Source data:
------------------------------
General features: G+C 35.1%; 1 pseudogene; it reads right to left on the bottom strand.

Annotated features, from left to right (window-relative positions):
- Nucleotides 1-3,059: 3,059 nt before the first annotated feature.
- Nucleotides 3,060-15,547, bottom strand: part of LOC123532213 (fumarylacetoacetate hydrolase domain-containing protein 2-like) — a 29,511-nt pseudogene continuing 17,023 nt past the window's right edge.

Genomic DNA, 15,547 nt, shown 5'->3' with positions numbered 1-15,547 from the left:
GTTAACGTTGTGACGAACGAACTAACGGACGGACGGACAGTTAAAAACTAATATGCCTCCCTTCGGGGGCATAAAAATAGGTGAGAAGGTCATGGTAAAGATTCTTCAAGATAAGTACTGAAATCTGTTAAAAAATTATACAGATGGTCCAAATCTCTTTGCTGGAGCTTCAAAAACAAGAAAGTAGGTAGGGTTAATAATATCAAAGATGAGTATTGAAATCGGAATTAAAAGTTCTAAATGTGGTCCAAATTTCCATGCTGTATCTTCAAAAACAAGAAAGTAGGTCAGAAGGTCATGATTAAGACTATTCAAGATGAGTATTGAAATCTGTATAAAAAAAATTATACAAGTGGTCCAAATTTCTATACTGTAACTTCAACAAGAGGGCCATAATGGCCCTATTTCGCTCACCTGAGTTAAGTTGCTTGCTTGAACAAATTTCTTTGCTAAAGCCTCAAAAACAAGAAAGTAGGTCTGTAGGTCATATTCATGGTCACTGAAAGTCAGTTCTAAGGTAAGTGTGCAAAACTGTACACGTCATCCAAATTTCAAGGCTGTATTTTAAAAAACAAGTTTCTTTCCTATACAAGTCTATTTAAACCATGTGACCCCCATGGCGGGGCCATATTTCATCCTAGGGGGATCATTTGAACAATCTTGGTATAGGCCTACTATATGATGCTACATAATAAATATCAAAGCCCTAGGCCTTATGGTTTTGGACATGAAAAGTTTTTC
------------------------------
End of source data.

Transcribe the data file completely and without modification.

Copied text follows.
General features: G+C 35.1%; 1 pseudogene; it reads right to left on the bottom strand.

Annotated features, from left to right (window-relative positions):
- Nucleotides 1-3,059: 3,059 nt before the first annotated feature.
- Nucleotides 3,060-15,547, bottom strand: part of LOC123532213 (fumarylacetoacetate hydrolase domain-containing protein 2-like) — a 29,511-nt pseudogene continuing 17,023 nt past the window's right edge.

Genomic DNA, 15,547 nt, shown 5'->3' with positions numbered 1-15,547 from the left:
GTTAACGTTGTGACGAACGAACTAACGGACGGACGGACAGTTAAAAACTAATATGCCTCCCTTCGGGGGCATAAAAATAGGTGAGAAGGTCATGGTAAAGATTCTTCAAGATAAGTACTGAAATCTGTTAAAAAATTATACAGATGGTCCAAATCTCTTTGCTGGAGCTTCAAAAACAAGAAAGTAGGTAGGGTTAATAATATCAAAGATGAGTATTGAAATCGGAATTAAAAGTTCTAAATGTGGTCCAAATTTCCATGCTGTATCTTCAAAAACAAGAAAGTAGGTCAGAAGGTCATGATTAAGACTATTCAAGATGAGTATTGAAATCTGTATAAAAAAAATTATACAAGTGGTCCAAATTTCTATACTGTAACTTCAACAAGAGGGCCATAATGGCCCTATTTCGCTCACCTGAGTTAAGTTGCTTGCTTGAACAAATTTCTTTGCTAAAGCCTCAAAAACAAGAAAGTAGGTCTGTAGGTCATATTCATGGTCACTGAAAGTCAGTTCTAAGGTAAGTGTGCAAAACTGTACACGTCATCCAAATTTCAAGGCTGTATTTTAAAAAACAAGTTTCTTTCCTATACAAGTCTATTTAAACCATGTGACCCCCATGGCGGGGCCATATTTCATCCTAGGGGGATCATTTGAACAATCTTGGTATAGGCCTACTATATGATGCTACATAATAAATATCAAAGCCCTAGGCCTTATGGTTTTGGACATGAAAAGTTTTTC